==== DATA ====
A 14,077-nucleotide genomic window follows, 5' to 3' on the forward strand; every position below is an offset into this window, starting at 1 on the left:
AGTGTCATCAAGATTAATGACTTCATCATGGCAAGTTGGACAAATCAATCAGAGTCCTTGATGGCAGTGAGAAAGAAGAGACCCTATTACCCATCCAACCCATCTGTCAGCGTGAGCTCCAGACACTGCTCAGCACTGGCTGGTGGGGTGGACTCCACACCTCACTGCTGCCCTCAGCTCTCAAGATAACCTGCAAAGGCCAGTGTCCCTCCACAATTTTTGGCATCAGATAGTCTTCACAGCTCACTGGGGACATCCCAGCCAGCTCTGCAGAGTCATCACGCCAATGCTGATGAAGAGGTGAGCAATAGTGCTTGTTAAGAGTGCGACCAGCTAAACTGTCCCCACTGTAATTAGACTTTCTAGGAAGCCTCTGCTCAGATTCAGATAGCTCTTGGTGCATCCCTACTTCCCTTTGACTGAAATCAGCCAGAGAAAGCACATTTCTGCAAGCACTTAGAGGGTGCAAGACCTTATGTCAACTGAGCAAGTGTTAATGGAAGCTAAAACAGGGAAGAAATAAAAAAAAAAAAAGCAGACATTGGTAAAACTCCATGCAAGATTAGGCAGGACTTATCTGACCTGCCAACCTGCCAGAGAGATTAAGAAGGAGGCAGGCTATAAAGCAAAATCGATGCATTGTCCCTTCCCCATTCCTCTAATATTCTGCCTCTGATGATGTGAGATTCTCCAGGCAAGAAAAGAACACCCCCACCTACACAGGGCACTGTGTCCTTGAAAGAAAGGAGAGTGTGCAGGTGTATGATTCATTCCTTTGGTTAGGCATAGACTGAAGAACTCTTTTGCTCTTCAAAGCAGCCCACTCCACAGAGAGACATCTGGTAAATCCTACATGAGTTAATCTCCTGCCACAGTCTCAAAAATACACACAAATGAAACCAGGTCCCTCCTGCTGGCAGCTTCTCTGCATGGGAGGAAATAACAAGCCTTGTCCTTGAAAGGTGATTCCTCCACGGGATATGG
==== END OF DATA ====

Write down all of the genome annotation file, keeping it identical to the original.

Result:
A 14,077-nucleotide genomic window follows, 5' to 3' on the forward strand; every position below is an offset into this window, starting at 1 on the left:
AGTGTCATCAAGATTAATGACTTCATCATGGCAAGTTGGACAAATCAATCAGAGTCCTTGATGGCAGTGAGAAAGAAGAGACCCTATTACCCATCCAACCCATCTGTCAGCGTGAGCTCCAGACACTGCTCAGCACTGGCTGGTGGGGTGGACTCCACACCTCACTGCTGCCCTCAGCTCTCAAGATAACCTGCAAAGGCCAGTGTCCCTCCACAATTTTTGGCATCAGATAGTCTTCACAGCTCACTGGGGACATCCCAGCCAGCTCTGCAGAGTCATCACGCCAATGCTGATGAAGAGGTGAGCAATAGTGCTTGTTAAGAGTGCGACCAGCTAAACTGTCCCCACTGTAATTAGACTTTCTAGGAAGCCTCTGCTCAGATTCAGATAGCTCTTGGTGCATCCCTACTTCCCTTTGACTGAAATCAGCCAGAGAAAGCACATTTCTGCAAGCACTTAGAGGGTGCAAGACCTTATGTCAACTGAGCAAGTGTTAATGGAAGCTAAAACAGGGAAGAAATAAAAAAAAAAAAAGCAGACATTGGTAAAACTCCATGCAAGATTAGGCAGGACTTATCTGACCTGCCAACCTGCCAGAGAGATTAAGAAGGAGGCAGGCTATAAAGCAAAATCGATGCATTGTCCCTTCCCCATTCCTCTAATATTCTGCCTCTGATGATGTGAGATTCTCCAGGCAAGAAAAGAACACCCCCACCTACACAGGGCACTGTGTCCTTGAAAGAAAGGAGAGTGTGCAGGTGTATGATTCATTCCTTTGGTTAGGCATAGACTGAAGAACTCTTTTGCTCTTCAAAGCAGCCCACTCCACAGAGAGACATCTGGTAAATCCTACATGAGTTAATCTCCTGCCACAGTCTCAAAAATACACACAAATGAAACCAGGTCCCTCCTGCTGGCAGCTTCTCTGCATGGGAGGAAATAACAAGCCTTGTCCTTGAAAGGTGATTCCTCCACGGGATATGG